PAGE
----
The icon indicates free access to the linked research on JSTOR.

There’s a whole modern industry devoted to promoting women’s financial literacy. The tone of articles on the subject often seems to suggest that it’s time for women to step up to the plate and deal with the hard number stuff that they’ve traditionally left men to tackle alone. But, as George Robb explained in a 2006 paper, there’s a long history of women trying to be smart with their money in the face of huge institutional forces that worked against them.

JSTOR Daily Membership AdJSTOR Daily Membership Ad

In the late nineteenth century, the British and American economies were expanding and becoming more complex, with banks, insurance companies, and stock and bond markets playing a larger role. That meant new opportunities for individual investors, including women.

Robb quotes one American stockbroker commenting in 1880 on the common sight of “a dozen or more showy carriages” waiting outside brokerage houses for the “gorgeous dames who ride in them” to finish meeting with their brokers.

This was the heyday of laissez-faire economics. There were few laws governing accounting, audits, or the promotion of investment opportunities. And women were particularly vulnerable to fraud. In many cases, the property of married women was under their husbands’ control. Women were discouraged from learning about financial matters thanks to the era’s concept of appropriate bourgeois behavior. Female stock owners weren’t even welcome at shareholder meetings.

Many female investors were among the “gentile poor,” members of upper-class society by birth who were now low on funds and struggling to maintain social standing. Since they were generally barred from entering professional jobs or becoming entrepreneurs, the only way to make money was through investments.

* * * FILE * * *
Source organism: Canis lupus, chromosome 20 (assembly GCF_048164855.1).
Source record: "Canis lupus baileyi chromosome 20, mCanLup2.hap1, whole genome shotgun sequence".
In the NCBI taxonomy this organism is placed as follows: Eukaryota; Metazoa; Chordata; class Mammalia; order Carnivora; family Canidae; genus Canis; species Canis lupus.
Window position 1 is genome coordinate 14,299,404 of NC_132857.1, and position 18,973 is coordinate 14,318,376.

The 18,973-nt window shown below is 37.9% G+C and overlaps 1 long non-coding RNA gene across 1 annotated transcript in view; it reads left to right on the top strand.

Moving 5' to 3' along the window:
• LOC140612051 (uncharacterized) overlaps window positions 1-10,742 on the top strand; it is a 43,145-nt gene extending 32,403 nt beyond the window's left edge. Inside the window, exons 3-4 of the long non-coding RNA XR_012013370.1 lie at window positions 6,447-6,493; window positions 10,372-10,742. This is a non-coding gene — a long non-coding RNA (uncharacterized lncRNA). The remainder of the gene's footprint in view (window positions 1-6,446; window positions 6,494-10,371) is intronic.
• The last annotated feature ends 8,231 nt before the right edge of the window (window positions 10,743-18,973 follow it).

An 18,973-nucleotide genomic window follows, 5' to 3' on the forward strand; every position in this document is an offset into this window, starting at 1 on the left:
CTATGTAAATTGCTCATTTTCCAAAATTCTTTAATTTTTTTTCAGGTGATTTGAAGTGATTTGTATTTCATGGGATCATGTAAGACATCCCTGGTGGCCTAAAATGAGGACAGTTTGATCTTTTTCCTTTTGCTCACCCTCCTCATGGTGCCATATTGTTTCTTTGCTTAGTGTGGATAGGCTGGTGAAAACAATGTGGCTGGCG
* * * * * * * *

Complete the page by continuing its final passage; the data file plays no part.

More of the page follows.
An article in the British magazine Blackwood’s described how a young widow trying to live on the returns from a low-risk investment of her inheritance might fall “out of the circle of family acquaintances where her boys would be likely to find helpful friends and the girls to make happy marriages.” Despite her better judgement, the article continues, she might ultimately resort “to some of those more highly priced stocks which are the refuge of the widow, the clergyman, and the reckless.”

Because of this sense of desperation, or simply because they had no idea what their (male) trustees were actually doing with their money, women became the frequent targets of crooks.

Victorian newspapers and novels framed this problem in terms of women’s weakness and vulnerability. In some cases, women and their lawyers used this framing to their advantage. Robb suggests that some women who made bad investments played up their image as ignorant victims to win back their money in the courts.

But many observers saw women’s financial failures as a sign that they were too prone to excitement and emotion to invest rationally. In a rather circular fashion, this became an argument that they should leave investment decisions to the more sober and rational decisions of men.

That notion is the one that modern financial writers are still responding to today.


JSTOR is a digital library for scholars, researchers, and students. JSTOR Daily readers can access the original research behind our articles for free on JSTOR.

The British Journal of Criminology, Vol. 46, No. 6, Markets, Risk and 'White-Collar' Crimes: Moral Economies from Victorian times to Enron (NOVEMBER 2006), pp. 1058-1072
Oxford University Press